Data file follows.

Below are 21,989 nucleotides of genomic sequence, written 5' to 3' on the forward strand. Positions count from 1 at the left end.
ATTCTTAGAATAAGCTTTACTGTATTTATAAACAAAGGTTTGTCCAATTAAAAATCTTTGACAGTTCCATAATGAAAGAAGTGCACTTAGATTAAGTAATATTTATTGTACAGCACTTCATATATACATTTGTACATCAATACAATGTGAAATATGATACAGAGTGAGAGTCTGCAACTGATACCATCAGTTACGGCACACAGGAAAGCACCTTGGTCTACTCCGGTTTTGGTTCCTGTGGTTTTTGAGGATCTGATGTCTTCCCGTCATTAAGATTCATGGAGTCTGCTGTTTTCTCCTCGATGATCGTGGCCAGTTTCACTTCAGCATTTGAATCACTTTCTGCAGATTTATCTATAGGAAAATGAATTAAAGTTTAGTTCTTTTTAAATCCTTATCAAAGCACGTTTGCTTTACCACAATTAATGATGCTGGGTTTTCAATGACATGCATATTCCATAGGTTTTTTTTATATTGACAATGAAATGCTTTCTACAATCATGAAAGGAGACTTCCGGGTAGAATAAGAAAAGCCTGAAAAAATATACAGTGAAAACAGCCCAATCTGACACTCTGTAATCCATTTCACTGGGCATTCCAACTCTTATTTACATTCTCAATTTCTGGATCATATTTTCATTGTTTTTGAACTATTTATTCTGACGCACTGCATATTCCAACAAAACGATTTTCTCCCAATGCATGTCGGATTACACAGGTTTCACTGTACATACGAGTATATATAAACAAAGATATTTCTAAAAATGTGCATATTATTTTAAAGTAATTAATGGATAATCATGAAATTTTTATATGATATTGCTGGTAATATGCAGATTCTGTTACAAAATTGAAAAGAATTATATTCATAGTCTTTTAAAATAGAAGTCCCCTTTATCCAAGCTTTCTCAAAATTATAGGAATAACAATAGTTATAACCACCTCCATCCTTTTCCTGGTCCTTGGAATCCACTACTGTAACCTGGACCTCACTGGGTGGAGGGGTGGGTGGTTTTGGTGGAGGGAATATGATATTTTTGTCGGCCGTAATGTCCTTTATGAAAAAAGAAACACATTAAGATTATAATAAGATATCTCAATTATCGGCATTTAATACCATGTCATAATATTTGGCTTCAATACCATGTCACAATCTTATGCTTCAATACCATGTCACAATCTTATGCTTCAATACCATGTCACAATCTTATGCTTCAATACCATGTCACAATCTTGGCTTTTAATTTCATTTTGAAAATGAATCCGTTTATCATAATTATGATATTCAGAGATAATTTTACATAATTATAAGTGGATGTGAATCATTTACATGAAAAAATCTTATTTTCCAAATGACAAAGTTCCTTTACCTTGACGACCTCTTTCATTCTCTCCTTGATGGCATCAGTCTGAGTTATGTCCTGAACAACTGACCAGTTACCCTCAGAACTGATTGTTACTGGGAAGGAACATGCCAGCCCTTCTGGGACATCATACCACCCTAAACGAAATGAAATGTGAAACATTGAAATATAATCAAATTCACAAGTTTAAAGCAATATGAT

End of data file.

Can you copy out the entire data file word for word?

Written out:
Below are 21,989 nucleotides of genomic sequence, written 5' to 3' on the forward strand. Positions count from 1 at the left end.
ATTCTTAGAATAAGCTTTACTGTATTTATAAACAAAGGTTTGTCCAATTAAAAATCTTTGACAGTTCCATAATGAAAGAAGTGCACTTAGATTAAGTAATATTTATTGTACAGCACTTCATATATACATTTGTACATCAATACAATGTGAAATATGATACAGAGTGAGAGTCTGCAACTGATACCATCAGTTACGGCACACAGGAAAGCACCTTGGTCTACTCCGGTTTTGGTTCCTGTGGTTTTTGAGGATCTGATGTCTTCCCGTCATTAAGATTCATGGAGTCTGCTGTTTTCTCCTCGATGATCGTGGCCAGTTTCACTTCAGCATTTGAATCACTTTCTGCAGATTTATCTATAGGAAAATGAATTAAAGTTTAGTTCTTTTTAAATCCTTATCAAAGCACGTTTGCTTTACCACAATTAATGATGCTGGGTTTTCAATGACATGCATATTCCATAGGTTTTTTTTATATTGACAATGAAATGCTTTCTACAATCATGAAAGGAGACTTCCGGGTAGAATAAGAAAAGCCTGAAAAAATATACAGTGAAAACAGCCCAATCTGACACTCTGTAATCCATTTCACTGGGCATTCCAACTCTTATTTACATTCTCAATTTCTGGATCATATTTTCATTGTTTTTGAACTATTTATTCTGACGCACTGCATATTCCAACAAAACGATTTTCTCCCAATGCATGTCGGATTACACAGGTTTCACTGTACATACGAGTATATATAAACAAAGATATTTCTAAAAATGTGCATATTATTTTAAAGTAATTAATGGATAATCATGAAATTTTTATATGATATTGCTGGTAATATGCAGATTCTGTTACAAAATTGAAAAGAATTATATTCATAGTCTTTTAAAATAGAAGTCCCCTTTATCCAAGCTTTCTCAAAATTATAGGAATAACAATAGTTATAACCACCTCCATCCTTTTCCTGGTCCTTGGAATCCACTACTGTAACCTGGACCTCACTGGGTGGAGGGGTGGGTGGTTTTGGTGGAGGGAATATGATATTTTTGTCGGCCGTAATGTCCTTTATGAAAAAAGAAACACATTAAGATTATAATAAGATATCTCAATTATCGGCATTTAATACCATGTCATAATATTTGGCTTCAATACCATGTCACAATCTTATGCTTCAATACCATGTCACAATCTTATGCTTCAATACCATGTCACAATCTTATGCTTCAATACCATGTCACAATCTTGGCTTTTAATTTCATTTTGAAAATGAATCCGTTTATCATAATTATGATATTCAGAGATAATTTTACATAATTATAAGTGGATGTGAATCATTTACATGAAAAAATCTTATTTTCCAAATGACAAAGTTCCTTTACCTTGACGACCTCTTTCATTCTCTCCTTGATGGCATCAGTCTGAGTTATGTCCTGAACAACTGACCAGTTACCCTCAGAACTGATTGTTACTGGGAAGGAACATGCCAGCCCTTCTGGGACATCATACCACCCTAAACGAAATGAAATGTGAAACATTGAAATATAATCAAATTCACAAGTTTAAAGCAATATGAT